the seeds of development of Husserl’s philosophy from the Philosophie der Arithmetik to the Prolegomena [i.e., the first volume of the Logische Untersuchungen, 1900] were immanent to his own thinking, so that the hypothesis of a traumatic effect of Frege’s 1894 review of his book and a consequent reversal of his mode of thinking is not only uncalled for but also unsubstantiated by the available evidence.

Mohanty, then, provides ample warrant for a reading of Husserl that pursues threads of continuity between his early mathematical work and the breakthrough to phenomenology while at Halle.

In a second example of a supposed disjuncture in Husserl’s development, there has been discussion of whether he changed his stance from realism to idealism between Göttingen and Freiburg. On the one hand, Eugen Fink (1933) and many others see a consistent evolution of transcendental idealism from the work published in Ideen I onward. They tend either to dismiss the earlier works as if they were merely youthful failures, or forcibly to harmonize the realist passages with Husserl’s later positions. Husserl himself endorsed such a reading. On the other hand, those who studied with Husserl at Göttingen insist that his work at that time had validity and integrity in its own right. His former student Edith Stein (1932: 44-45) remarks that Husserl’s disciples were surprised at the idealistic passages in Ideen, and she calls Fink a latecomer to Husserl’s phenomenology. One of Stein’s contemporaries among Husserl students, Roman Ingarden (1962: 159), says that:

the idealistic tendencies apparent in volume I of the Ideen had been opposed by his disciples when the work was being studied during the seminars at Göttingen and . . . his disciples pointed out many passages in the Ideen which seemed to contain direct arguments against his idealism.

Subsequently Ingarden presented arguments, based on both the text of Logische Untersuchungen and his conversations with Husserl, in support of the view that Husserl originally espoused a realist standpoint but later abandoned it (Ingarden 1975: 4-8). Further discussion of the issue is to be found in Kockelmans (1967: 418-449) and in Van de Pitte (1981: 36-42)–who suggests that the discrepancy will vanish if one reads Husserl’s idealism as an epistemological or methodological approach to a metaphysically real world.

For his own part, Husserl (1931: 418-9) claimed that his transcendental idealism had advanced altogether beyond ordinary idealism, beyond realism, and beyond the very distinction between them. He denied that he ever had held a realist position:

. . . I still consider, as I did before, every form of the usual philosophical realism nonsensical in principle, no less so than that idealism which it sets itself up against in its arguments and which it “refutes.” [Phenomenological reduction] is a piece of pure self- reflection, exhibiting the most original evident facts; moreover, if it brings into view in them the outlines of idealism . .. it is still anything but a party to the usual debates bewteen idealism and realism. . . .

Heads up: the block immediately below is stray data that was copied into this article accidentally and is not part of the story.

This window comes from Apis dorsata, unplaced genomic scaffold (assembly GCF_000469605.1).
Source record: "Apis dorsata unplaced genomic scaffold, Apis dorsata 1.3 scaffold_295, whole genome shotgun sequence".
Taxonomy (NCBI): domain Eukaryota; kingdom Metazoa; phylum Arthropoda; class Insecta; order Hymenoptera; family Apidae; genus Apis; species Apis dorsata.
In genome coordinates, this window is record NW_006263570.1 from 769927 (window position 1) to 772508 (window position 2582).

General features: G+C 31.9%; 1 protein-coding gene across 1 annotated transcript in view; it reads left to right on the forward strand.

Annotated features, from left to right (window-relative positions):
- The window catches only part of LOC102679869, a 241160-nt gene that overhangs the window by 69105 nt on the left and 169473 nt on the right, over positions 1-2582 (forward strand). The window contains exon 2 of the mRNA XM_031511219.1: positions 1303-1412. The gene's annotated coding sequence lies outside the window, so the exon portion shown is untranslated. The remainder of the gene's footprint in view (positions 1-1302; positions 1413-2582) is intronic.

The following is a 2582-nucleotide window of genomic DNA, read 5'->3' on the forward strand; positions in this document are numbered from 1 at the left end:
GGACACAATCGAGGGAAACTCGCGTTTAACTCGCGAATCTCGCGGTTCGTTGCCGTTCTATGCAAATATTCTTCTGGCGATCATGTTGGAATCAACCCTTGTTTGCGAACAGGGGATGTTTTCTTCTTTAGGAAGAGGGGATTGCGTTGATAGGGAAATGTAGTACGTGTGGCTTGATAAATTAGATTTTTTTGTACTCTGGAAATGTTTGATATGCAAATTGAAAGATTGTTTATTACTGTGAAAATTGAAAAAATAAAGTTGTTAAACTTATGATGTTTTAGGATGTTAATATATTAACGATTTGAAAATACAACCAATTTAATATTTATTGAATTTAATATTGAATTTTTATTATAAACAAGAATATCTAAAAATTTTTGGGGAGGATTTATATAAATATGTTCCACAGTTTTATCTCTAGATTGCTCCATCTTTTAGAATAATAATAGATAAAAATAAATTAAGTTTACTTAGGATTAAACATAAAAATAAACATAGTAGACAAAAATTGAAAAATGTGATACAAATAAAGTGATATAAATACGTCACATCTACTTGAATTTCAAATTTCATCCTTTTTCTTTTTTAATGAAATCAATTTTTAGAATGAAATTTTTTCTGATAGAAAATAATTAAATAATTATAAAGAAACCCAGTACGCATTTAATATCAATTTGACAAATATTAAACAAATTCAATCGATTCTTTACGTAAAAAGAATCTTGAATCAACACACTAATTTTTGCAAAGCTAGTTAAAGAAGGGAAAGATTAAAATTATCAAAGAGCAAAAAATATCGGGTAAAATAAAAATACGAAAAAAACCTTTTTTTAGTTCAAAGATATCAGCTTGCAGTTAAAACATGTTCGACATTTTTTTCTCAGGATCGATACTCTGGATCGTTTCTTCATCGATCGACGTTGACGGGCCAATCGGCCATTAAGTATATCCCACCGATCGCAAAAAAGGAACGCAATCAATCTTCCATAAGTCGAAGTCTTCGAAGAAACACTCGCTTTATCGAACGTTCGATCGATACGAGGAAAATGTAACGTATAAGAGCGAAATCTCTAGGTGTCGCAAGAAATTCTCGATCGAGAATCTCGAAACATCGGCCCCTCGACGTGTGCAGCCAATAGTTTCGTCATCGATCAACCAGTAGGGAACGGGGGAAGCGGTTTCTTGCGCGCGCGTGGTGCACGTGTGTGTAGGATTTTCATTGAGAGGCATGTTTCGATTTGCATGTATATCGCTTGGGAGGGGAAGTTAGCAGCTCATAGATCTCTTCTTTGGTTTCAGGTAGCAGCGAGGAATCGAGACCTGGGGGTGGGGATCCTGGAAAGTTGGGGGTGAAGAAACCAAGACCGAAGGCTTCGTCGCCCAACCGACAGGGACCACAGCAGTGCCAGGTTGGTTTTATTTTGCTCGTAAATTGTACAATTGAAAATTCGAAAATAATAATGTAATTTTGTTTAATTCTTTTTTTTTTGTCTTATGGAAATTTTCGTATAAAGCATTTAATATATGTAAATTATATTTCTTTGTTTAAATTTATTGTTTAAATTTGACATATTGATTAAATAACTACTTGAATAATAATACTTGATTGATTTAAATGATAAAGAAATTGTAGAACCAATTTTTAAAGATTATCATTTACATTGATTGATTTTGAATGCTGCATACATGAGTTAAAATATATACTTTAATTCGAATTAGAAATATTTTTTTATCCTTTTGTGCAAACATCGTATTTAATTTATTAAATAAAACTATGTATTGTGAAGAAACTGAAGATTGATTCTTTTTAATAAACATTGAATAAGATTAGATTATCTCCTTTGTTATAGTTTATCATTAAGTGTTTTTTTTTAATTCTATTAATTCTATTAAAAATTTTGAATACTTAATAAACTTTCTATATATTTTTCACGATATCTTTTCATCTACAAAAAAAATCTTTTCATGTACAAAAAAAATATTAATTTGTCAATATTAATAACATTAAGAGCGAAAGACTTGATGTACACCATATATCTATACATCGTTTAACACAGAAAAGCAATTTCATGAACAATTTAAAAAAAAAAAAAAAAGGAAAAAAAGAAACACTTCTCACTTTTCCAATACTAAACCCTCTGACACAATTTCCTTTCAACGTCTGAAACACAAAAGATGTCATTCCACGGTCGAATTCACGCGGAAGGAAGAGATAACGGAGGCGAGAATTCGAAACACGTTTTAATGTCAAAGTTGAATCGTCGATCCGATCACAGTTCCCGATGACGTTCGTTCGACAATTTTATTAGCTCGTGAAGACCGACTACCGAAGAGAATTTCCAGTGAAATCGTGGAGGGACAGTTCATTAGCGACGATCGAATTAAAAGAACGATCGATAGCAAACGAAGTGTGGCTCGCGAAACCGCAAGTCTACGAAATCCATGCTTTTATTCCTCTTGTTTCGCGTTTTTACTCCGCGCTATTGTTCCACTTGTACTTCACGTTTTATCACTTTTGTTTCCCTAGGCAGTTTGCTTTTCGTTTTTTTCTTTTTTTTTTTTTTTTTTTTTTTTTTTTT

Husserl argued that transcendental-phenomenological idealism did not deny the actual existence of the real world, but sought instead to clarify the sense of this world (which everyone accepts) as actually existing.

Thus Husserl joins the company of those who read his work “backwards,” from the standpoint of Freiburg, interpreting the earliest work in light of the transcendental idealism of the latest. This reading grants no validity to the earlier work in its own right. It sets Husserl against Kant, and phenomenology’s thoroughgoing idealism against Kantian critical idealism. Fink, in his detailed response to neo- Kantians’ readings of Husserl’s phenomenology (1932), scolds them for even addressing arguments made in Husserl’s 1900-1 and 1913 publications–for Fink contends that those positions now must be assimilated to Husserl’s later formulations. The extreme hermeneutical implications of this stance come clear in Fink’s delineation of the threefold paradox entailed in reading Husserl’s phenomenology: (1) It is inevitably misunderstood if the reader has not first cultivated the transcendental attitude; yet that attitude arises from the reading. (2) The words necessarily miss their meaning, and fail to refer effectively to the pre-worldly realm of transcendental subjectivity, since all available words are worldly. (3) Phenomenology goes to a realm beyond logic, individuation, and determination, which ordinarily structure understanding. In this extreme form, then, the Freiburg reading of Husserl’s work is a locked door for the newcomer who is trying to get acquainted with Husserl’s phenomenology.

Fortunately, there are other hermeneutical options. A second group of commentators read Husserl “forward” from his intellectual beginnings at Vienna and Halle. The early work in mathematics and logic continues to attract the interest of Analytic philosophers. They are among those who argue that Husserl’s concern with numbers and logical reasoning, stimulated by the Kantian challenge, fructified in the prescription of eidetic and, eventually, phenomenological reductions.

Besides reading Husserl from Halle “forward” or from Freiburg “backward,” there is yet a third option. One may base one’s reading upon the Göttingen period and upon questions involving the genesis of the Ideen, as the keystone in the arch of Husserl’s development. This is the stance suggested by Ingarden, who considered Husserl’s later transcendentalism a big mistake, and by Stein, whose own subsequent works unfold the implications of the realism and personalism embraced by Husserl at that period. On this view the world, lost by Kant, is won back for science.